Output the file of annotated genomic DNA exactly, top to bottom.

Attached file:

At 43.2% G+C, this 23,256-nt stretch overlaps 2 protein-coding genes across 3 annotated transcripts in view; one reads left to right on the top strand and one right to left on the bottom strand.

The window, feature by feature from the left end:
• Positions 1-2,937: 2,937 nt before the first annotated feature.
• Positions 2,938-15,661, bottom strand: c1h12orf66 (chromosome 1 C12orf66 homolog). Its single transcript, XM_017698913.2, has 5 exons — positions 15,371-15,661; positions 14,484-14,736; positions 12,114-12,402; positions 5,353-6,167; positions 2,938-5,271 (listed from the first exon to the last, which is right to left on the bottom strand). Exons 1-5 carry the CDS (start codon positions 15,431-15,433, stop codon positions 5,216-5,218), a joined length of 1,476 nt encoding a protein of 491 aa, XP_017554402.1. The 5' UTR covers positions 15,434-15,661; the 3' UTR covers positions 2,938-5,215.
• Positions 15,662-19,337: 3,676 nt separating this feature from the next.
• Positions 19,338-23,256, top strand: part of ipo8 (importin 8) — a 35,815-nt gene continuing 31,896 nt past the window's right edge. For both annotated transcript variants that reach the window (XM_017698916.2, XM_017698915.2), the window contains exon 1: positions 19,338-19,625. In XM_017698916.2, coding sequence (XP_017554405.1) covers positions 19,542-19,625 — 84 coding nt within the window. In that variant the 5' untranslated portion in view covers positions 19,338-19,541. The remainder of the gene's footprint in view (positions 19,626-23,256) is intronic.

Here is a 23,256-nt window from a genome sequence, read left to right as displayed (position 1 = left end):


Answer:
At 43.2% G+C, this 23,256-nt stretch overlaps 2 protein-coding genes across 3 annotated transcripts in view; one reads left to right on the top strand and one right to left on the bottom strand.

The window, feature by feature from the left end:
• Positions 1-2,937: 2,937 nt before the first annotated feature.
• Positions 2,938-15,661, bottom strand: c1h12orf66 (chromosome 1 C12orf66 homolog). Its single transcript, XM_017698913.2, has 5 exons — positions 15,371-15,661; positions 14,484-14,736; positions 12,114-12,402; positions 5,353-6,167; positions 2,938-5,271 (listed from the first exon to the last, which is right to left on the bottom strand). Exons 1-5 carry the CDS (start codon positions 15,431-15,433, stop codon positions 5,216-5,218), a joined length of 1,476 nt encoding a protein of 491 aa, XP_017554402.1. The 5' UTR covers positions 15,434-15,661; the 3' UTR covers positions 2,938-5,215.
• Positions 15,662-19,337: 3,676 nt separating this feature from the next.
• Positions 19,338-23,256, top strand: part of ipo8 (importin 8) — a 35,815-nt gene continuing 31,896 nt past the window's right edge. For both annotated transcript variants that reach the window (XM_017698916.2, XM_017698915.2), the window contains exon 1: positions 19,338-19,625. In XM_017698916.2, coding sequence (XP_017554405.1) covers positions 19,542-19,625 — 84 coding nt within the window. In that variant the 5' untranslated portion in view covers positions 19,338-19,541. The remainder of the gene's footprint in view (positions 19,626-23,256) is intronic.

Here is a 23,256-nt window from a genome sequence, read left to right as displayed (position 1 = left end):